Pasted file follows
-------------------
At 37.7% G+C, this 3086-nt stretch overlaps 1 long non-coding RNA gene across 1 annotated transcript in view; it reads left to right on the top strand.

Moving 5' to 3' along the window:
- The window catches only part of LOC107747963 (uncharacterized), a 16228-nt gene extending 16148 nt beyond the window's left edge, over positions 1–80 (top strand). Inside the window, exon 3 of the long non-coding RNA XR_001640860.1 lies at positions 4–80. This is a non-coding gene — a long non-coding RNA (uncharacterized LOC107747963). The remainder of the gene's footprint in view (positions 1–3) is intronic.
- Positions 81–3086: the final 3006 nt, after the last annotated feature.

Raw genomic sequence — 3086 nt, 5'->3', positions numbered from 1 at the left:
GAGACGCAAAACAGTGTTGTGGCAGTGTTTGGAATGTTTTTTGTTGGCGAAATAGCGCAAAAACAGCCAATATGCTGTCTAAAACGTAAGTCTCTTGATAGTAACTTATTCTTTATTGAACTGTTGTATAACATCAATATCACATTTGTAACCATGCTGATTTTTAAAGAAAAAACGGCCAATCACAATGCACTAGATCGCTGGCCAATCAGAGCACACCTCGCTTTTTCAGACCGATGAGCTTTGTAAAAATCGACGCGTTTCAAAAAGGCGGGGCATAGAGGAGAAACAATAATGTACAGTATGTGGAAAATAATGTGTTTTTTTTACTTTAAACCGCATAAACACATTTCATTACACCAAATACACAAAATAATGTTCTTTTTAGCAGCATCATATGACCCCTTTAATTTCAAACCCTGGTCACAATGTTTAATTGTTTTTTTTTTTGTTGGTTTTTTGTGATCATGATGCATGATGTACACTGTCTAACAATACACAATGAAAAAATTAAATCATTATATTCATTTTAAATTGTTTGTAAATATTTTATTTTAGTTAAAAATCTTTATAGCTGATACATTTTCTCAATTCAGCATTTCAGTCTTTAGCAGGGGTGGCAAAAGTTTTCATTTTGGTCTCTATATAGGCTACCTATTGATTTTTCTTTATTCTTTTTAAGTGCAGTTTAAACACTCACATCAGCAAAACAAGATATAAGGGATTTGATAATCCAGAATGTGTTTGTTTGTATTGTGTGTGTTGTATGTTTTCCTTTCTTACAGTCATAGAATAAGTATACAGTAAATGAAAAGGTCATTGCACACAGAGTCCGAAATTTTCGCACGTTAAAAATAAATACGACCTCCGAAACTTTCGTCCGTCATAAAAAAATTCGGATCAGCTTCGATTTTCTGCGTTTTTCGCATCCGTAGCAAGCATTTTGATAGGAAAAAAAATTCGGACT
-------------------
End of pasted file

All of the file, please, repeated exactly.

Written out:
At 37.7% G+C, this 3086-nt stretch overlaps 1 long non-coding RNA gene across 1 annotated transcript in view; it reads left to right on the top strand.

Moving 5' to 3' along the window:
- The window catches only part of LOC107747963 (uncharacterized), a 16228-nt gene extending 16148 nt beyond the window's left edge, over positions 1–80 (top strand). Inside the window, exon 3 of the long non-coding RNA XR_001640860.1 lies at positions 4–80. This is a non-coding gene — a long non-coding RNA (uncharacterized LOC107747963). The remainder of the gene's footprint in view (positions 1–3) is intronic.
- Positions 81–3086: the final 3006 nt, after the last annotated feature.

Raw genomic sequence — 3086 nt, 5'->3', positions numbered from 1 at the left:
GAGACGCAAAACAGTGTTGTGGCAGTGTTTGGAATGTTTTTTGTTGGCGAAATAGCGCAAAAACAGCCAATATGCTGTCTAAAACGTAAGTCTCTTGATAGTAACTTATTCTTTATTGAACTGTTGTATAACATCAATATCACATTTGTAACCATGCTGATTTTTAAAGAAAAAACGGCCAATCACAATGCACTAGATCGCTGGCCAATCAGAGCACACCTCGCTTTTTCAGACCGATGAGCTTTGTAAAAATCGACGCGTTTCAAAAAGGCGGGGCATAGAGGAGAAACAATAATGTACAGTATGTGGAAAATAATGTGTTTTTTTTACTTTAAACCGCATAAACACATTTCATTACACCAAATACACAAAATAATGTTCTTTTTAGCAGCATCATATGACCCCTTTAATTTCAAACCCTGGTCACAATGTTTAATTGTTTTTTTTTTTGTTGGTTTTTTGTGATCATGATGCATGATGTACACTGTCTAACAATACACAATGAAAAAATTAAATCATTATATTCATTTTAAATTGTTTGTAAATATTTTATTTTAGTTAAAAATCTTTATAGCTGATACATTTTCTCAATTCAGCATTTCAGTCTTTAGCAGGGGTGGCAAAAGTTTTCATTTTGGTCTCTATATAGGCTACCTATTGATTTTTCTTTATTCTTTTTAAGTGCAGTTTAAACACTCACATCAGCAAAACAAGATATAAGGGATTTGATAATCCAGAATGTGTTTGTTTGTATTGTGTGTGTTGTATGTTTTCCTTTCTTACAGTCATAGAATAAGTATACAGTAAATGAAAAGGTCATTGCACACAGAGTCCGAAATTTTCGCACGTTAAAAATAAATACGACCTCCGAAACTTTCGTCCGTCATAAAAAAATTCGGATCAGCTTCGATTTTCTGCGTTTTTCGCATCCGTAGCAAGCATTTTGATAGGAAAAAAAATTCGGACT